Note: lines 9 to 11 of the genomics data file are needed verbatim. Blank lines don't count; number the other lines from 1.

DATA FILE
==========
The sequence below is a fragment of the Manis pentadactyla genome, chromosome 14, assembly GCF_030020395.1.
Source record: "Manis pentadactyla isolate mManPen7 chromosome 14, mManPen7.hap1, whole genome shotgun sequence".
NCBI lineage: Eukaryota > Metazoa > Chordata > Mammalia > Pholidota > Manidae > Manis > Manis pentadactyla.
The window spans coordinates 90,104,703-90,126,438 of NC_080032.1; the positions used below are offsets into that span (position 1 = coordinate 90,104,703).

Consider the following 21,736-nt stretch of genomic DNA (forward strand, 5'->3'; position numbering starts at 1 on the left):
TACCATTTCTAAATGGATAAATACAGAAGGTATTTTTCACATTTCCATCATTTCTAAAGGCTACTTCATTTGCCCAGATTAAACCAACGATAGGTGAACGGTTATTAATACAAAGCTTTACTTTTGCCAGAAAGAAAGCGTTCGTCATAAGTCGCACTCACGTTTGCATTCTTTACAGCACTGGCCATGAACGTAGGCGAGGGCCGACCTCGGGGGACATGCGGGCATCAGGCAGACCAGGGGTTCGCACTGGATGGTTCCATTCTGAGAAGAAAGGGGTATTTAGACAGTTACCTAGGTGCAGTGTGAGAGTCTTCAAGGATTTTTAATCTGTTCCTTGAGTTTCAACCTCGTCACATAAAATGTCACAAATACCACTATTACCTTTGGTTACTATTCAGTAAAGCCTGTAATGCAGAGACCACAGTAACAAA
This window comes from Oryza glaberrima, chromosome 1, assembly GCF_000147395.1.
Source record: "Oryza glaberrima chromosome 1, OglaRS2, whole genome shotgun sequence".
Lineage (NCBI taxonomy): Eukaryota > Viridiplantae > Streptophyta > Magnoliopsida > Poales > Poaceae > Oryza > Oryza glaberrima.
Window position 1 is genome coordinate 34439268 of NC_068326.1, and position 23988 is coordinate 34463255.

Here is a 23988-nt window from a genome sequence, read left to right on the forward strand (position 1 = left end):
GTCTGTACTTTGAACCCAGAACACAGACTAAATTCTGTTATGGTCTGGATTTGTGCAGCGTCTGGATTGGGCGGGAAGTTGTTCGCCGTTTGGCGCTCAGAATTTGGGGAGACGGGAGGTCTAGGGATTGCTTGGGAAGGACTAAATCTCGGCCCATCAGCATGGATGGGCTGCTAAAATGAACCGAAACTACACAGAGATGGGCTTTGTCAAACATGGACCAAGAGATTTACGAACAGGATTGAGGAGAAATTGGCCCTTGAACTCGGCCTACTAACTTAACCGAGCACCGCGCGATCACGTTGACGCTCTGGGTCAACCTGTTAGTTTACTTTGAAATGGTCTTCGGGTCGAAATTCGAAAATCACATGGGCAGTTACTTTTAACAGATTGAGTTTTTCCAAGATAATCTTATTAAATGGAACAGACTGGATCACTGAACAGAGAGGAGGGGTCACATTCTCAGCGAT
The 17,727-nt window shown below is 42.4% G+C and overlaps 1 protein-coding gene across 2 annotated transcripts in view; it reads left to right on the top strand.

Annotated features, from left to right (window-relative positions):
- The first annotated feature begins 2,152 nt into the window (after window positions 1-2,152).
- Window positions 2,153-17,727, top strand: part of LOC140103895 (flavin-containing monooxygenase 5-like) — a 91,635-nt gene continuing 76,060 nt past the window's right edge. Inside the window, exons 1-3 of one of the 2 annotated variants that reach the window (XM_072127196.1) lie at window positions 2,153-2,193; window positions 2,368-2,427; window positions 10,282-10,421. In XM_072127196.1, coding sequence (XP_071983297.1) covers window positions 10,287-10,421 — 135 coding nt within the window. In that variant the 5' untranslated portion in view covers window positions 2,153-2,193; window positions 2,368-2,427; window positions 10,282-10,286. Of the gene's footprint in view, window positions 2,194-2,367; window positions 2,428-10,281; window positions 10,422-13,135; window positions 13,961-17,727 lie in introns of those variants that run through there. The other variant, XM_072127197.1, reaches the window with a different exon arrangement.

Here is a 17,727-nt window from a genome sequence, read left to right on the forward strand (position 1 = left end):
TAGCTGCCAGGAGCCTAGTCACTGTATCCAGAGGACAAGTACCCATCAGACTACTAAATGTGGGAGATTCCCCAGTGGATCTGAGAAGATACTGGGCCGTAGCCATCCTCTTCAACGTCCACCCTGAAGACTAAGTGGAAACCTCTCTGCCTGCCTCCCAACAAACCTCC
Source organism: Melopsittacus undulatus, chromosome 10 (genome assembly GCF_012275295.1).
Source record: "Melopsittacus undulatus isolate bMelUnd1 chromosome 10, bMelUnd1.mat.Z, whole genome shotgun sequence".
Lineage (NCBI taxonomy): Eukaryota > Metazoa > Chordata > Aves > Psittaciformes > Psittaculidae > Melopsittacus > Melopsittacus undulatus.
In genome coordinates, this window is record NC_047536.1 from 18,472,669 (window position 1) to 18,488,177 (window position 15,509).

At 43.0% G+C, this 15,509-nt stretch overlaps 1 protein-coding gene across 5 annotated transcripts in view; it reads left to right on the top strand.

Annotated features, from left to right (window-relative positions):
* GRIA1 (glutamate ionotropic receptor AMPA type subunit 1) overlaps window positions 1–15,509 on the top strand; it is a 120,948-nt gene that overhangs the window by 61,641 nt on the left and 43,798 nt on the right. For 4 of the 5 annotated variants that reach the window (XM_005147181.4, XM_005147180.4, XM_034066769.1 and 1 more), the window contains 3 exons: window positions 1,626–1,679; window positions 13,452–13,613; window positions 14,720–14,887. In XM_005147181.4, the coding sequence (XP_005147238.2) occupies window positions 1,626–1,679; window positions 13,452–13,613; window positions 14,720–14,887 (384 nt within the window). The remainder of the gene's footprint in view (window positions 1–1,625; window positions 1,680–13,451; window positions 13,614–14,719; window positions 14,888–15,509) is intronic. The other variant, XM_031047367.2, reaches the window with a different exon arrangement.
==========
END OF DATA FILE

Lineage (NCBI taxonomy): Eukaryota > Viridiplantae > Streptophyta > Magnoliopsida > Poales > Poaceae > Oryza > Oryza glaberrima.
Window position 1 is genome coordinate 34439268 of NC_068326.1, and position 23988 is coordinate 34463255.

Here is a 23988-nt window from a genome sequence, read left to right on the forward strand (position 1 = left end):